|Title||Promoting sustainable consumption in China : a conceptual framework and research review|
|Author(s)||Liu, Wenling; Oosterveer, Peter; Spaargaren, Gert|
|Source||Journal of Cleaner Production 134 (2016). - ISSN 0959-6526 - p. 13 - 21.|
|Publication type||Refereed Article in a scientific journal|
|Keyword(s)||China - Food - Housing - Mobility - Research agenda - Sustainable consumption|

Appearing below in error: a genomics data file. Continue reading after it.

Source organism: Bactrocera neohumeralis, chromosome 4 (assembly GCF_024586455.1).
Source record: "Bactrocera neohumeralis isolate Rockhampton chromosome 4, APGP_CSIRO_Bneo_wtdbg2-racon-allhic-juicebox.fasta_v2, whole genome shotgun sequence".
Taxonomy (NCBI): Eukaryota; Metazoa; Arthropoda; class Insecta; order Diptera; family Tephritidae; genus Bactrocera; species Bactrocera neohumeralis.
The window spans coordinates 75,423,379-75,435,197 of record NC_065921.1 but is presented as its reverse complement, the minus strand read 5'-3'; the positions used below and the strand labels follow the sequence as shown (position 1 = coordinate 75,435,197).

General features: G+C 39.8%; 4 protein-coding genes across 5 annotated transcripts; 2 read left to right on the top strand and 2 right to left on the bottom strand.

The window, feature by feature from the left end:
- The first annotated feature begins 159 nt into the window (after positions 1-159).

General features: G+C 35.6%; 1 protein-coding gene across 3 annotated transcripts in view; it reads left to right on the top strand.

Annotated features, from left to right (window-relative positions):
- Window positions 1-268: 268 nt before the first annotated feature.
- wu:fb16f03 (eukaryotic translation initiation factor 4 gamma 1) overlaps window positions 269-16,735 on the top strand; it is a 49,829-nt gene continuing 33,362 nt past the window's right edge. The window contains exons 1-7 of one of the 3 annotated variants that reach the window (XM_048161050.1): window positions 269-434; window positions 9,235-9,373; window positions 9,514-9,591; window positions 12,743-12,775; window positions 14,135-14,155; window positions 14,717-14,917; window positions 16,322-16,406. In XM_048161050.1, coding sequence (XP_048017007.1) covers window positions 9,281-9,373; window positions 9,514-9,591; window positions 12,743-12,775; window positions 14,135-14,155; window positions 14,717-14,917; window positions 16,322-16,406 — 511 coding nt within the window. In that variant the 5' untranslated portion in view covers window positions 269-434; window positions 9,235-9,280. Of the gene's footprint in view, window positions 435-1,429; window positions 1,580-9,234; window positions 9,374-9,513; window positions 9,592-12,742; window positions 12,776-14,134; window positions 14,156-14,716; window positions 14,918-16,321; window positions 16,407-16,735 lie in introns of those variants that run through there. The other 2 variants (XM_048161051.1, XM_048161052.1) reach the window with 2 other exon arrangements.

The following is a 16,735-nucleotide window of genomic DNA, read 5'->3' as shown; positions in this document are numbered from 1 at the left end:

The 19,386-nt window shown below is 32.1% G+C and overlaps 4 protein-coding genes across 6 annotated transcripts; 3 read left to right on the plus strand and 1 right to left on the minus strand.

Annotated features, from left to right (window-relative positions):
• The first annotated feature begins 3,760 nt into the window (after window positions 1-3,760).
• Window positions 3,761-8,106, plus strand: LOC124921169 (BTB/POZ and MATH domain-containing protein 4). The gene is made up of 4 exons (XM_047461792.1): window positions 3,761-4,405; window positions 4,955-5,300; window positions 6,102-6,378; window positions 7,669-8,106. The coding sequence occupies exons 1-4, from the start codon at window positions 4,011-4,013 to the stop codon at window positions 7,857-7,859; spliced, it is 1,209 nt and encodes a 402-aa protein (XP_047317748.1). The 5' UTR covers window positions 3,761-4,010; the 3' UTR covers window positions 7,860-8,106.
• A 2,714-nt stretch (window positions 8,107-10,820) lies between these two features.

Various theories and approaches have been introduced in the debate on how to address sustainable consumption. In this study, we first discuss different theoretical perspectives on sustainable consumption, particularly developed in the fields of economics, social psychology and environmental sociology. We argue that neither an ‘individualist’ nor a system- or structural perspective alone is sufficient for understanding and analysing the transition towards sustainable consumption. Therefore, we propose to apply the Social Practices Approach (SPA) that combines both human agency and social structures to understand sustainable consumption issues. Following the SPA framework, we review and summarize research on sustainable consumption in China in particular on three consumption fields: food, housing energy and mobility. It is found that introducing more efficient production technology is commonly taken as the focal point in these sectors when sustainable consumption was introduced to China. Despite a rising interest in consumers' perceptions of products' sustainability in recent years, research has rarely paid any attention to consumers' behavioural change or to the transition dynamics towards sustainable consumption. In general, ‘individualist’ perspectives have largely dominated Chinese sustainable consumption research. This paper proposes to move attention to a better understanding of Chinese consumption issues by emphasizing the link between the provision of sustainable products and the diverse sustainable consumption practices. Also, images of food, energy, mobility and other consumption products that are undergoing transitions need to be considered in future research as these have consequences for socio-technical changes, material infrastructures and for ‘lifestyle’ innovations.